Salmonella is one of the most common causes of foodborne illness in the United States, responsible for an estimated 1 million cases of sickness every year. In people with weakened immune systems, young children, and elderly individuals, it can be fatal. A secondary product from dairy cows, ground beef, is unfortunately one of the foods that can become contaminated with salmonella.
Through some promising research, Assistant Professor Amilton de Mello at the University of Nevada, Reno, has found a way to use an old technology in a new way to drastically reduce the presence of salmonella in meat. His work was first presented at the American Meat Science Association's conference late last month.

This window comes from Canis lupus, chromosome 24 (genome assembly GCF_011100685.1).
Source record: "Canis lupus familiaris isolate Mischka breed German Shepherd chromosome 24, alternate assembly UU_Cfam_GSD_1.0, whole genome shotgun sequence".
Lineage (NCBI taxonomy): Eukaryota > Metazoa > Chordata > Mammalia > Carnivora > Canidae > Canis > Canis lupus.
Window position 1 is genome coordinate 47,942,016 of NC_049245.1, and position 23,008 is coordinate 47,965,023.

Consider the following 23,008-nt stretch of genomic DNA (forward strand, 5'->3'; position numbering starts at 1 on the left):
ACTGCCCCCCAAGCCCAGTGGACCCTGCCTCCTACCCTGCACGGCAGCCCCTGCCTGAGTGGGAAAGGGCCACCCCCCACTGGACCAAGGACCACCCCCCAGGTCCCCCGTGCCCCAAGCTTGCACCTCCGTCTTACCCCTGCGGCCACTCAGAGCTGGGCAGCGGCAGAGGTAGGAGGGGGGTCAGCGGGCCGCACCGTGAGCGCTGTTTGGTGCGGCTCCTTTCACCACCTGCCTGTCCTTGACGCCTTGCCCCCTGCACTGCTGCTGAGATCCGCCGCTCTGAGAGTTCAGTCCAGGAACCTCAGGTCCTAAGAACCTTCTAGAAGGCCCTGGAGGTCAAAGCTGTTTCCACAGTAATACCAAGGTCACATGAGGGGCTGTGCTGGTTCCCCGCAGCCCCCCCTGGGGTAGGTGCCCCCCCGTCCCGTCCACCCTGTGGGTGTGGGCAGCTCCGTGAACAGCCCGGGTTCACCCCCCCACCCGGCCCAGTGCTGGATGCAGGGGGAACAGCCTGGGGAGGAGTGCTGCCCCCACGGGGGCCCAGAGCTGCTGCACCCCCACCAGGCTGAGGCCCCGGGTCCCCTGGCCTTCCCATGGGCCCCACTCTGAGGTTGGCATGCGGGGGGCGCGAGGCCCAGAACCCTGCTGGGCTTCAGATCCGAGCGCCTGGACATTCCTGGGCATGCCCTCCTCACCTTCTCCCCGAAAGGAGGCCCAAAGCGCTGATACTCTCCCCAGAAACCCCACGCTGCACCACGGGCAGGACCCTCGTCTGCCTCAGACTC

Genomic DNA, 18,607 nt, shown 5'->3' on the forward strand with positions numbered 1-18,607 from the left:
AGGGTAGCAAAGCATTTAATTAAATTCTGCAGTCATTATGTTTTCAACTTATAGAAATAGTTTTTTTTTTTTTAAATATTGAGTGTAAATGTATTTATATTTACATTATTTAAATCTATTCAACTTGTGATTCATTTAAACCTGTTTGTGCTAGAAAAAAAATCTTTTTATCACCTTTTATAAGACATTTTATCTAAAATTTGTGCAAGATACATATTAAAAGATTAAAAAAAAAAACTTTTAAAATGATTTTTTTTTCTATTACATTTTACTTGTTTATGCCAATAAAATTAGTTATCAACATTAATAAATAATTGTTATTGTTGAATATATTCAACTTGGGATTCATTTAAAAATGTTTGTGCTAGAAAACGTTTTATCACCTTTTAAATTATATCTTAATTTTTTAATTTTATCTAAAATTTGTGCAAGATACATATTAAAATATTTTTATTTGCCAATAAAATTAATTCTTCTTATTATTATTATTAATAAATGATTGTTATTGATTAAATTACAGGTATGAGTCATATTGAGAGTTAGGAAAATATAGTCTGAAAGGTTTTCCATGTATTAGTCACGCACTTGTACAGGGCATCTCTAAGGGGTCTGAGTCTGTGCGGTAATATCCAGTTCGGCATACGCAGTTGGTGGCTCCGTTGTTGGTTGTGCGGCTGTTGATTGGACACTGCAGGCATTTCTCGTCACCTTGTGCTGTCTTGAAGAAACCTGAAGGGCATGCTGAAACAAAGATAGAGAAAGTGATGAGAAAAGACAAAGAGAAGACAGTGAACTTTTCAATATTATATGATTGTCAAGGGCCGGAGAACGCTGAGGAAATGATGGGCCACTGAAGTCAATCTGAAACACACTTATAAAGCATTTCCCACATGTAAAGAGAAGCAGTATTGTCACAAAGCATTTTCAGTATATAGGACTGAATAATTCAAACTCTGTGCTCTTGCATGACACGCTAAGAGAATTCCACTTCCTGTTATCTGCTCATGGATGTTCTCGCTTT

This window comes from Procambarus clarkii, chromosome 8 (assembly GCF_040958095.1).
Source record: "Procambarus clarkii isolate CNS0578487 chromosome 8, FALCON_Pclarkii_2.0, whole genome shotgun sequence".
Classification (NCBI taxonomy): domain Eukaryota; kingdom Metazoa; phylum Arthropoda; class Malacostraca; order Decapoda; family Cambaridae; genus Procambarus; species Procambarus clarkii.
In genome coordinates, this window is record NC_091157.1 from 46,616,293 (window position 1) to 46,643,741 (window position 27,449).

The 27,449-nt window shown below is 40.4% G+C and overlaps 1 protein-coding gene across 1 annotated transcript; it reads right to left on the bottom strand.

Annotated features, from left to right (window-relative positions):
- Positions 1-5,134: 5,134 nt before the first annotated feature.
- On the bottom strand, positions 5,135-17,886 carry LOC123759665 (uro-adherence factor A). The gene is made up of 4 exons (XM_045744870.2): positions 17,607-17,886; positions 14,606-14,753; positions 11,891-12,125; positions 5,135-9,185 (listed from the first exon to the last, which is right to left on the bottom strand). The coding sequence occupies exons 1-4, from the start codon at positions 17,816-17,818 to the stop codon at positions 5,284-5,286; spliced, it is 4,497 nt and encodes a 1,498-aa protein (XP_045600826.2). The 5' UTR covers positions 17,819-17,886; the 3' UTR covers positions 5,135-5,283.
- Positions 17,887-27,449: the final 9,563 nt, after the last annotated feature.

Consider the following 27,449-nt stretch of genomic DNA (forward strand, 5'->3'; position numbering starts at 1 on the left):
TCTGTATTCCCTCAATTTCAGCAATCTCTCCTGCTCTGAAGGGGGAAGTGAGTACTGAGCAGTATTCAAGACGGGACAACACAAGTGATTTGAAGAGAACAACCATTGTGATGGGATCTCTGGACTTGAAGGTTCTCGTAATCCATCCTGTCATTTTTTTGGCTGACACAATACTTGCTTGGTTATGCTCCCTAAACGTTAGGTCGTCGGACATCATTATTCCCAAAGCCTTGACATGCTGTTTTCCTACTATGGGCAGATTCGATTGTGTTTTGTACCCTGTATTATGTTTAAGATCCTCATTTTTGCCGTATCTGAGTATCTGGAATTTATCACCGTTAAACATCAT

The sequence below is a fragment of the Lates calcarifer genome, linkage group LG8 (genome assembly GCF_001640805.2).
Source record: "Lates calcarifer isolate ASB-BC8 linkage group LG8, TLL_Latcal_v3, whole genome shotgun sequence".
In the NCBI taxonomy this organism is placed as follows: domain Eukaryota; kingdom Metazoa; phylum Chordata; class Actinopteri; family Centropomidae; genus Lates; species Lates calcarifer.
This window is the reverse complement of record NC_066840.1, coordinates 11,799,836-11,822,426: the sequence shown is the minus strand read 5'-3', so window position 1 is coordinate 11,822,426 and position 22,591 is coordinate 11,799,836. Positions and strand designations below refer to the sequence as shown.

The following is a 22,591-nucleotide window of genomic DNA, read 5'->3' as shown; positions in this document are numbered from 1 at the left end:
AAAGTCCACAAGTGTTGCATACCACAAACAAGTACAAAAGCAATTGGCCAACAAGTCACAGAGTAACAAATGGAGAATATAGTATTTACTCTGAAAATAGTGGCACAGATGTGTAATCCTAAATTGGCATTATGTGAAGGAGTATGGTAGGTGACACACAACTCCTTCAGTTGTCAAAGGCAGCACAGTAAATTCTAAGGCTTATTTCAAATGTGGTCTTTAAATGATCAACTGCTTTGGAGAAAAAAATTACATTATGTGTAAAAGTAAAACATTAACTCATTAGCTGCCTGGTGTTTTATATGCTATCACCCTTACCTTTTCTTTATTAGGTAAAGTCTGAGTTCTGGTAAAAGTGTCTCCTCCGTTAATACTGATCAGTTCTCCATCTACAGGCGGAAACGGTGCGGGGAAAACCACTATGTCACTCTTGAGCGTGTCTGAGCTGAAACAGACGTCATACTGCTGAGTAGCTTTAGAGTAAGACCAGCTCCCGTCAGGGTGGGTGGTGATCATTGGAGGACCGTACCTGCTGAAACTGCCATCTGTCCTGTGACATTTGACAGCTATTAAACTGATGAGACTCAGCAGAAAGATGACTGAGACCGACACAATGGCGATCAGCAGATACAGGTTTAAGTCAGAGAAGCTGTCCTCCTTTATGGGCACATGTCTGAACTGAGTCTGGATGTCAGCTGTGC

De Mello used bacteriophages, which are natural bacterial predators, to treat refrigerated meat products and poultry trim infected with four types of salmonella. Bacteriophages are viruses common in the environment that invade and destroy specific bacterial cells. They cause no harm to humans, animals, or plants.
By treating the beef, pork, and poultry with bacteriophages before grinding, the presence of salmonella bacteria was reduced by as much as 90 percent in the final ground meat products. If this treatment can be adopted into the meat processing industry, it could significantly lower the risk of salmonella in meat products.
July 11, 2016